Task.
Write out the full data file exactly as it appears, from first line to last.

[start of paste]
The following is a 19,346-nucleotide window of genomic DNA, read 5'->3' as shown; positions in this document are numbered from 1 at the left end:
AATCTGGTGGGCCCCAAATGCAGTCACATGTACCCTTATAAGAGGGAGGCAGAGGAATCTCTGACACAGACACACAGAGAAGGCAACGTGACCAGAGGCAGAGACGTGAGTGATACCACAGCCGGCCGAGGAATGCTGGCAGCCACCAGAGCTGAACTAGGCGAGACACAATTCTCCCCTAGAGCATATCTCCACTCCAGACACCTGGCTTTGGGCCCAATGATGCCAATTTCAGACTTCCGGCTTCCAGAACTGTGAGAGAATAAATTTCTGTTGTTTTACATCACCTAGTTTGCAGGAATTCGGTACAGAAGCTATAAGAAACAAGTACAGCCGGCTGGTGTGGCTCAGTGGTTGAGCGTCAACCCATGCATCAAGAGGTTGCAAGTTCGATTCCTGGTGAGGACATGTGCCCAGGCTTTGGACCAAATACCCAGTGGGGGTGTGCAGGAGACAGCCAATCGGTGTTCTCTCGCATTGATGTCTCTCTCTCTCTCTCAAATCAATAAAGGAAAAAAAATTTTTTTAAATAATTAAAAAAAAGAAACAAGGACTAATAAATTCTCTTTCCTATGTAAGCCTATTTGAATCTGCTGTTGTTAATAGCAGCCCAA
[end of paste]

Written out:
The following is a 19,346-nucleotide window of genomic DNA, read 5'->3' as shown; positions in this document are numbered from 1 at the left end:
AATCTGGTGGGCCCCAAATGCAGTCACATGTACCCTTATAAGAGGGAGGCAGAGGAATCTCTGACACAGACACACAGAGAAGGCAACGTGACCAGAGGCAGAGACGTGAGTGATACCACAGCCGGCCGAGGAATGCTGGCAGCCACCAGAGCTGAACTAGGCGAGACACAATTCTCCCCTAGAGCATATCTCCACTCCAGACACCTGGCTTTGGGCCCAATGATGCCAATTTCAGACTTCCGGCTTCCAGAACTGTGAGAGAATAAATTTCTGTTGTTTTACATCACCTAGTTTGCAGGAATTCGGTACAGAAGCTATAAGAAACAAGTACAGCCGGCTGGTGTGGCTCAGTGGTTGAGCGTCAACCCATGCATCAAGAGGTTGCAAGTTCGATTCCTGGTGAGGACATGTGCCCAGGCTTTGGACCAAATACCCAGTGGGGGTGTGCAGGAGACAGCCAATCGGTGTTCTCTCGCATTGATGTCTCTCTCTCTCTCTCAAATCAATAAAGGAAAAAAAATTTTTTTAAATAATTAAAAAAAAGAAACAAGGACTAATAAATTCTCTTTCCTATGTAAGCCTATTTGAATCTGCTGTTGTTAATAGCAGCCCAA